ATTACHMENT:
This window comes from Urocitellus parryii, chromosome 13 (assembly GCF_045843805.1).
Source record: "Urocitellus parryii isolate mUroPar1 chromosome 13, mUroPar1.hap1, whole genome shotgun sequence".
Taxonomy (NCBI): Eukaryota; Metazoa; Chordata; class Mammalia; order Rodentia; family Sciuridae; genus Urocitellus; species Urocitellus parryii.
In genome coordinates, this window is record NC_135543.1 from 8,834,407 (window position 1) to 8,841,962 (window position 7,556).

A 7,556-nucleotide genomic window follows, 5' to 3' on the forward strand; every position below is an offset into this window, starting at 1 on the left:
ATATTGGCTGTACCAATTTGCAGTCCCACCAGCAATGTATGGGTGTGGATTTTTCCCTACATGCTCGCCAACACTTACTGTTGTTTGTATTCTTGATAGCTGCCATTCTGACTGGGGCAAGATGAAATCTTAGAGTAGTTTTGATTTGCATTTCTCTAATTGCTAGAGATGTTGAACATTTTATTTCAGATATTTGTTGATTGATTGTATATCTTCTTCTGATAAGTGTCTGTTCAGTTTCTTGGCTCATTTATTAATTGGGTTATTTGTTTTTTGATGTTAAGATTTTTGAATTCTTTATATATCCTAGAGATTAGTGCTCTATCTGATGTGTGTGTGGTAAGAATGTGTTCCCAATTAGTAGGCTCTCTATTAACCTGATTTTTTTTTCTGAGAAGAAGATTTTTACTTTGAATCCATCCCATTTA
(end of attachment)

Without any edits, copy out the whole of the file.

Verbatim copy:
This window comes from Urocitellus parryii, chromosome 13 (assembly GCF_045843805.1).
Source record: "Urocitellus parryii isolate mUroPar1 chromosome 13, mUroPar1.hap1, whole genome shotgun sequence".
Taxonomy (NCBI): Eukaryota; Metazoa; Chordata; class Mammalia; order Rodentia; family Sciuridae; genus Urocitellus; species Urocitellus parryii.
In genome coordinates, this window is record NC_135543.1 from 8,834,407 (window position 1) to 8,841,962 (window position 7,556).

A 7,556-nucleotide genomic window follows, 5' to 3' on the forward strand; every position below is an offset into this window, starting at 1 on the left:
ATATTGGCTGTACCAATTTGCAGTCCCACCAGCAATGTATGGGTGTGGATTTTTCCCTACATGCTCGCCAACACTTACTGTTGTTTGTATTCTTGATAGCTGCCATTCTGACTGGGGCAAGATGAAATCTTAGAGTAGTTTTGATTTGCATTTCTCTAATTGCTAGAGATGTTGAACATTTTATTTCAGATATTTGTTGATTGATTGTATATCTTCTTCTGATAAGTGTCTGTTCAGTTTCTTGGCTCATTTATTAATTGGGTTATTTGTTTTTTGATGTTAAGATTTTTGAATTCTTTATATATCCTAGAGATTAGTGCTCTATCTGATGTGTGTGTGGTAAGAATGTGTTCCCAATTAGTAGGCTCTCTATTAACCTGATTTTTTTTTCTGAGAAGAAGATTTTTACTTTGAATCCATCCCATTTA